Can anyone give me advice on teaching in an alternative school with a multi-age classroom?

Question:I have accepted a position teaching students from 4th to 9th grade, all subjects. I do not have any plan time during the day, and the students are grouped according to their ability to function. I have the higher level group - about 10 kids, but am not sure how I will manage all the subjects with such varied grade levels in one room! Any advice is welcomed...

Answers:
Hi, as a homeschool mom of three I am used to teaching a multi-age classroom so I have some advice.


Unit Studies!

A homeschool mother teaching three children seven different subjects has to plan, prepare and teach a whopping 21 subjects! Unit studies are perfect for multilevel teaching. History, science, life skills, and the arts can be taught to several grade levels saving Mom over fifty percent of her planning and teaching time.


Research Shows Multilevel Teaching is Superior
Research shows that there are many benefits to having students learn in groups with older and younger peers. Major reviews of this research into multi-age learning show several consistent trends. In reviewing 57 Canadian and American studies, B. N. Pavan found that in ninety-one percent of the studies, students in multigrade classrooms performed as well as or better than students in single-grade classrooms academically (22–25). Their greatest gains tended to be in language and reading.
E. M. Lolli attributes this higher literacy achievement to the integration of curricula and the construction of meaning where language skills and strategies are tools used to learn content. The benefits of an integrated approach to learning are also well supported by brain-based research and Howard Gardner’s multiple intelligences model (Politano and Paquin; Lazear; Jensen, Teaching; Gardner).

In affective and social indicators, students in multiage classrooms strongly outperformed students in single-grade classrooms (Miller, “Multiage Grouping”; Pratt; Connell). They scored higher in study habits, social interaction, self-motivation, cooperation, and attitudes to school (M. Gayfer).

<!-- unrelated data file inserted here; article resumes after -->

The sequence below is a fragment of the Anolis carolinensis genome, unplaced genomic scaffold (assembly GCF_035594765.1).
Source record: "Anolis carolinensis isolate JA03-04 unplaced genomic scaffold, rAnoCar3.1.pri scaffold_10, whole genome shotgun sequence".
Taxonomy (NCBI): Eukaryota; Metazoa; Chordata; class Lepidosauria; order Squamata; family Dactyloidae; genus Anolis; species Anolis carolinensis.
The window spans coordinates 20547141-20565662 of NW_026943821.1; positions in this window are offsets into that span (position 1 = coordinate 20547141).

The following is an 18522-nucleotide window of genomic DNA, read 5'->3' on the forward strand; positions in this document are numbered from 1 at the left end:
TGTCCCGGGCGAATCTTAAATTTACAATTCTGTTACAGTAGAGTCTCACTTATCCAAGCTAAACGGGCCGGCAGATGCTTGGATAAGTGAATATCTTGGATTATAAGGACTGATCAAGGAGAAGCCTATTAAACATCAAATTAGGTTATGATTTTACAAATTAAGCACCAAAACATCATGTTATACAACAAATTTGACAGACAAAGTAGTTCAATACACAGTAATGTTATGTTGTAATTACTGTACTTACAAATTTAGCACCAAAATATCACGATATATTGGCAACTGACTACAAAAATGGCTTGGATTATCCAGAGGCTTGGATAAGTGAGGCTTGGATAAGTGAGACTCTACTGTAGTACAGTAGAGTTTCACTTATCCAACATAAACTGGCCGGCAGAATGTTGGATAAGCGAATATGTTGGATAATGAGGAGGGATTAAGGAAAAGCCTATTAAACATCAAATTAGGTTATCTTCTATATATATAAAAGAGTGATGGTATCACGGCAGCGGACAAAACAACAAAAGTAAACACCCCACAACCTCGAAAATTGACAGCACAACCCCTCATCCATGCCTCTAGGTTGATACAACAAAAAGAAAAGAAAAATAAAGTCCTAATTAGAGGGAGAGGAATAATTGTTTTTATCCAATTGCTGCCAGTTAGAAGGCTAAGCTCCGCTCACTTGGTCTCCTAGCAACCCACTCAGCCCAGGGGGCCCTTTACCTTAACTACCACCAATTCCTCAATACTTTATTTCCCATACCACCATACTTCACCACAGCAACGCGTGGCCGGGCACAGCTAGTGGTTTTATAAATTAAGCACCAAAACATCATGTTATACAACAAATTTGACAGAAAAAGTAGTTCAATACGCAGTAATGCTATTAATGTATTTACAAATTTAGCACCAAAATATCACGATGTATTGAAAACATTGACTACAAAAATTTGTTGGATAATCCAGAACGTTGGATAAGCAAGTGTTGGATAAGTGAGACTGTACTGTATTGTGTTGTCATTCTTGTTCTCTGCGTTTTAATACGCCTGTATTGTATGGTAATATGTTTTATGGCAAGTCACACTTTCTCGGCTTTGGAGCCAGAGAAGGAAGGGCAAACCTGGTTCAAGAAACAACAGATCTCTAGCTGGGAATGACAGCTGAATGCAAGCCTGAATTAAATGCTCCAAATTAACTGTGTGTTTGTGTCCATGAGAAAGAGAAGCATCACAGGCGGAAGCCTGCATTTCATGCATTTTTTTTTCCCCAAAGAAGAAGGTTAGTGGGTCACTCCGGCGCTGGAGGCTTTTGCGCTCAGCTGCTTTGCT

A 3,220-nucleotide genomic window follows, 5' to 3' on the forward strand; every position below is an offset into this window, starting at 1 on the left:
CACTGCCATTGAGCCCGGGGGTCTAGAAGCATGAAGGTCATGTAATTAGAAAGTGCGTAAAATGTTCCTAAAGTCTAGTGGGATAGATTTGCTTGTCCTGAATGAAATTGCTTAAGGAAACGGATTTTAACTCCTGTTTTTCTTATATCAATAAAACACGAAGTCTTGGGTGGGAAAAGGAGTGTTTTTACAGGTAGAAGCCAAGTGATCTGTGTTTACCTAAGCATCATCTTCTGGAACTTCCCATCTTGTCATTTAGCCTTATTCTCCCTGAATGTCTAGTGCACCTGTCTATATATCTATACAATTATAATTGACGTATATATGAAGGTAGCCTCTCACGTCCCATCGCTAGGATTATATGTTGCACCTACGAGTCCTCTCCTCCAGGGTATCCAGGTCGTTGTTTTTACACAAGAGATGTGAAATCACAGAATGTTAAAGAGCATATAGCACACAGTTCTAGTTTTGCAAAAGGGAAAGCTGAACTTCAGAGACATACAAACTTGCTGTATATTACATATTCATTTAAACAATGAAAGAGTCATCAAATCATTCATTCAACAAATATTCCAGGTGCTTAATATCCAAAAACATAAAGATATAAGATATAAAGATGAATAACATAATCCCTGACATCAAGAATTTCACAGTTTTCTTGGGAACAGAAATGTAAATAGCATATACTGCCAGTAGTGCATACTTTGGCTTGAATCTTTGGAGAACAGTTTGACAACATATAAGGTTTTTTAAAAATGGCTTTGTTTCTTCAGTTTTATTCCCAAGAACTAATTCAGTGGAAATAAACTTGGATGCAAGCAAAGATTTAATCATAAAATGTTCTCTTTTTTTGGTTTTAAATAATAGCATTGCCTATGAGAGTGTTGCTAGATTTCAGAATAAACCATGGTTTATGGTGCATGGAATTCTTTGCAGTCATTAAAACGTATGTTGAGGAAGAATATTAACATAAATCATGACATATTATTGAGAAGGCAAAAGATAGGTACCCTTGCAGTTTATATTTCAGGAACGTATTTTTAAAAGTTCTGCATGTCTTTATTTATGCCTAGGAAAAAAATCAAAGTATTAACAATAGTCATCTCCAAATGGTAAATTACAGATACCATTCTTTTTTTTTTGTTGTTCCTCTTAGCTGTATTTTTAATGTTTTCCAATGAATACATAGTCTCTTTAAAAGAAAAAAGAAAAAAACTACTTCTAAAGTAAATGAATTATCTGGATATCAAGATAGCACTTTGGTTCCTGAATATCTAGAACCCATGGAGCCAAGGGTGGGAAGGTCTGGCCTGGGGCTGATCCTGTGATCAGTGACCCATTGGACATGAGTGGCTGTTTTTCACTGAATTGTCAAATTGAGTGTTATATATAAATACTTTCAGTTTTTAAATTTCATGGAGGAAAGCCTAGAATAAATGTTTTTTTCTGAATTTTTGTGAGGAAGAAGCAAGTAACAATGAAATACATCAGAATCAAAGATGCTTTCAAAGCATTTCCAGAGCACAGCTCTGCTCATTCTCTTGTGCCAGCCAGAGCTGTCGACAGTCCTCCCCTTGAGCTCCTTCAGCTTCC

The benefits of having older students offer assistance to younger students are supported by research. Studies show that both the student being tutored and the student doing the tutoring improve academically (R. H. Anderson and Pavan). W. C. Kasten emphasizes that “the act of translating one’s understanding into language is intellectually demanding;” this is certainly the role of the tutor. L. Vygotsky’s theory of language also purports that the construction of meaning
takes place within the social context of the learner and that interaction with supportive, competent language users is integral to developing language skills. Older students likewise develop their capabilities as they assume leadership roles and articulate their understanding as they share their learning with younger students.



How to Homeschool Multiage Learning Levels

We are often asked how we manage homeschooling multiple learning levels and I find it difficult to explain. It's like preparing a seven course dinner—how do you tell someone exactly how to prepare everything in such a way that it's all ready at the proper time and stays the proper temperature? I suppose you could lead them step-by-step through all the directions and it would be easier, but still experience is the best teacher. And there is no way we could have a "normal" homeschooling day if I had to take the time to write down each and every thing that was said and done. Besides, each family is unique. No one else would have the exact same combination of personalities, learning styles, number of children, curriculum and other circumstances that we have.

If you have one older children with a particular Unit Study
and you adapt the unit studies for your younger students, you will save time and money: you won’t have to buy, assign, teach, and check separate workbooks and text materials for each child. This means you can actually work through the lessons teaching your fourth grader, seventh grader and eleventh grader at the same time. They will each be learning and absorbing at their own level. Each lesson in homeschool unit studies includes a list of resources for different levels and suggestions to read aloud as a family. Lessons include activities easy enough for elementary students and challenging enough for high school students.